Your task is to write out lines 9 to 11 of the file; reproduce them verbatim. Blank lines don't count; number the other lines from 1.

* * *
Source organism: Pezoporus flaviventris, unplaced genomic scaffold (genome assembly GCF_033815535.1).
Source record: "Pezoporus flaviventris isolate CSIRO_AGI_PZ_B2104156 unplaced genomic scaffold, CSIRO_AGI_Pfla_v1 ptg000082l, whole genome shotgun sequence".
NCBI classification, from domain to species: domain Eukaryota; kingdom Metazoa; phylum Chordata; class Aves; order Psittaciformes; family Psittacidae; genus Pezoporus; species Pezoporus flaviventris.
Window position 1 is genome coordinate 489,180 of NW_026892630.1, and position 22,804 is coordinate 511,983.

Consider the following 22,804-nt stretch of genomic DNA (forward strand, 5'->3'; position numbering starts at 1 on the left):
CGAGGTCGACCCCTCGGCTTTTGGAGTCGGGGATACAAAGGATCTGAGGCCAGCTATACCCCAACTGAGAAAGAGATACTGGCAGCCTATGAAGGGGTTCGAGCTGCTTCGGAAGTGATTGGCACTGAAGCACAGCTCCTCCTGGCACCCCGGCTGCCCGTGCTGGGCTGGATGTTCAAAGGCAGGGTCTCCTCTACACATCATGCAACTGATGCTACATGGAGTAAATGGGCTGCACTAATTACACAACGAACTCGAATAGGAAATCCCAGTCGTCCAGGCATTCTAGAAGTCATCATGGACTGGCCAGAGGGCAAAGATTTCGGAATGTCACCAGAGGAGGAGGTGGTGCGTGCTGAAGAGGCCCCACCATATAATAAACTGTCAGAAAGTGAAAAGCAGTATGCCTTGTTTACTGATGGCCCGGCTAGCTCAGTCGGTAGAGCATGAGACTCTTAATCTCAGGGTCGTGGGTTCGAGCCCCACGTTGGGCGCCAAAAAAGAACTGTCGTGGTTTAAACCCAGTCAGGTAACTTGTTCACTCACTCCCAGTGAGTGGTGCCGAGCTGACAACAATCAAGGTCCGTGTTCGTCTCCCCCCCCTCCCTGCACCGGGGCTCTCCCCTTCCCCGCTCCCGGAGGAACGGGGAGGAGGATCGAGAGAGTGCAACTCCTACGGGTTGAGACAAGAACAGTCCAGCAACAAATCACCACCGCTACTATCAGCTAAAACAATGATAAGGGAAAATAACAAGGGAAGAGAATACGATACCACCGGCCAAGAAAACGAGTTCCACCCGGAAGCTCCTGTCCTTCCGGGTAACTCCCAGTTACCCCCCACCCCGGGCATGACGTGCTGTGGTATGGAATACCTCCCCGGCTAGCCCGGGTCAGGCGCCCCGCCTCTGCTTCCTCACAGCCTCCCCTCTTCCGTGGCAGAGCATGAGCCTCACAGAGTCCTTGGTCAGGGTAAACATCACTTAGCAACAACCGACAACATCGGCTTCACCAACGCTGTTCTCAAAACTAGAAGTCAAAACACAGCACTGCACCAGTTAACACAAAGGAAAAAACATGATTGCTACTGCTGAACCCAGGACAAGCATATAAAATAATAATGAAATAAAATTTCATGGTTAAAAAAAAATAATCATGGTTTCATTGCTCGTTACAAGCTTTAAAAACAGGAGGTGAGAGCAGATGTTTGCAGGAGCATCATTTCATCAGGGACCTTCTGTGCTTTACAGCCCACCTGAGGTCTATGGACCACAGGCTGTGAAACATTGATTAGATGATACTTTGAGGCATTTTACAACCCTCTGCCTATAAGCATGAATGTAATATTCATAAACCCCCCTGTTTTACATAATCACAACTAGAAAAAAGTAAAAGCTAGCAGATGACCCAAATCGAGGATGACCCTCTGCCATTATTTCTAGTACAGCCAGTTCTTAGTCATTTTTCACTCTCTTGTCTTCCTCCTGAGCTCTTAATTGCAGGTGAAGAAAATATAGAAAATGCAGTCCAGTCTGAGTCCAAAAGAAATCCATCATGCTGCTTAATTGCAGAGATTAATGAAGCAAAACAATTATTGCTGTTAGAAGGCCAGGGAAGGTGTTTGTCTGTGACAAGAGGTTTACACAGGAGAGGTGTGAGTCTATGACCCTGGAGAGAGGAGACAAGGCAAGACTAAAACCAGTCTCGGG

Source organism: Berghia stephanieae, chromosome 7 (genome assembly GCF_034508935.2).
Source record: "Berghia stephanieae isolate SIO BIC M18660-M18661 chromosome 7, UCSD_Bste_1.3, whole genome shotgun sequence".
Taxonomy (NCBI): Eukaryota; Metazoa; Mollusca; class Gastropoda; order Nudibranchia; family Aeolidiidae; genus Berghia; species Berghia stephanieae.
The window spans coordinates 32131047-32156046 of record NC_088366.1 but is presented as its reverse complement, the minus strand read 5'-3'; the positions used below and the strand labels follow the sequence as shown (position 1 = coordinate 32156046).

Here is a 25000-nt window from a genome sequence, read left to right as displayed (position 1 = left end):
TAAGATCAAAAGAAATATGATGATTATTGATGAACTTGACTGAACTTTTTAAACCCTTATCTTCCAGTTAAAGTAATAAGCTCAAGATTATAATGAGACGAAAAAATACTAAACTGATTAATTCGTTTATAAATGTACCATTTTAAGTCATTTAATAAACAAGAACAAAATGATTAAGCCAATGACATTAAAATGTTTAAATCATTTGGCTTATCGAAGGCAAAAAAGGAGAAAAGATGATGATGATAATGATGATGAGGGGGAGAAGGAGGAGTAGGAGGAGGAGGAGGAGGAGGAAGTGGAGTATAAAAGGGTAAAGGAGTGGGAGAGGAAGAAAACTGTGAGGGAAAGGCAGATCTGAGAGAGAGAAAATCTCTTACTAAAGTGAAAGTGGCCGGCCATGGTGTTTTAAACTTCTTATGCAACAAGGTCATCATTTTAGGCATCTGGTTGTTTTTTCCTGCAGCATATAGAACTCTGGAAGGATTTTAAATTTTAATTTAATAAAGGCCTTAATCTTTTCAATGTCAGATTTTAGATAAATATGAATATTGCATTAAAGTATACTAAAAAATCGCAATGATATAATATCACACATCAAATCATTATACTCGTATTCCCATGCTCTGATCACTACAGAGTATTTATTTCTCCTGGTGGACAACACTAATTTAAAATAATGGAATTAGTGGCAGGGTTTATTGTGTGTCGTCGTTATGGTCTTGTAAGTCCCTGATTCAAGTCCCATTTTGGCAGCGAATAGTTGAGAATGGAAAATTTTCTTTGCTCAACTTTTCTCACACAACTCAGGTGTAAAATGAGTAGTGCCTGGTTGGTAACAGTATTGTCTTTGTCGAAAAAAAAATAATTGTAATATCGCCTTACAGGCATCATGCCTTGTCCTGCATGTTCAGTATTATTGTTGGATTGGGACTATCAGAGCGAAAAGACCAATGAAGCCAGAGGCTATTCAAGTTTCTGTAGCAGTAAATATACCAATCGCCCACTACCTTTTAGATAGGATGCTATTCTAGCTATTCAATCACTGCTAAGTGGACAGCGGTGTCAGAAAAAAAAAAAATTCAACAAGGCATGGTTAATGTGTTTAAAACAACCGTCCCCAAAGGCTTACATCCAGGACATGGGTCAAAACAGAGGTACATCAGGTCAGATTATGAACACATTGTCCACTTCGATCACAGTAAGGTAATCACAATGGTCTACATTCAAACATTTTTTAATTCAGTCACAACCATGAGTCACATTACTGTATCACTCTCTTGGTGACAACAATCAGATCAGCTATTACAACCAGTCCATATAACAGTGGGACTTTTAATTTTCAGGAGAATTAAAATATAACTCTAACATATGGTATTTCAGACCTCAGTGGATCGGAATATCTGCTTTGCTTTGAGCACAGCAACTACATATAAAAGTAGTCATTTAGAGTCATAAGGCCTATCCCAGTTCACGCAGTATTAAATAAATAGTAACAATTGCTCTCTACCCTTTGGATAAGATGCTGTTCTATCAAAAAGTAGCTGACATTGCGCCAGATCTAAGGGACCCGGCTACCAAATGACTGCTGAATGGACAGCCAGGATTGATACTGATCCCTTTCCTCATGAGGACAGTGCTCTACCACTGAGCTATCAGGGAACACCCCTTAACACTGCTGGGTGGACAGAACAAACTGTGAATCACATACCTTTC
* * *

Taxonomy (NCBI): Eukaryota; Metazoa; Mollusca; class Gastropoda; order Nudibranchia; family Aeolidiidae; genus Berghia; species Berghia stephanieae.
The window spans coordinates 32131047-32156046 of record NC_088366.1 but is presented as its reverse complement, the minus strand read 5'-3'; the positions used below and the strand labels follow the sequence as shown (position 1 = coordinate 32156046).

Here is a 25000-nt window from a genome sequence, read left to right as displayed (position 1 = left end):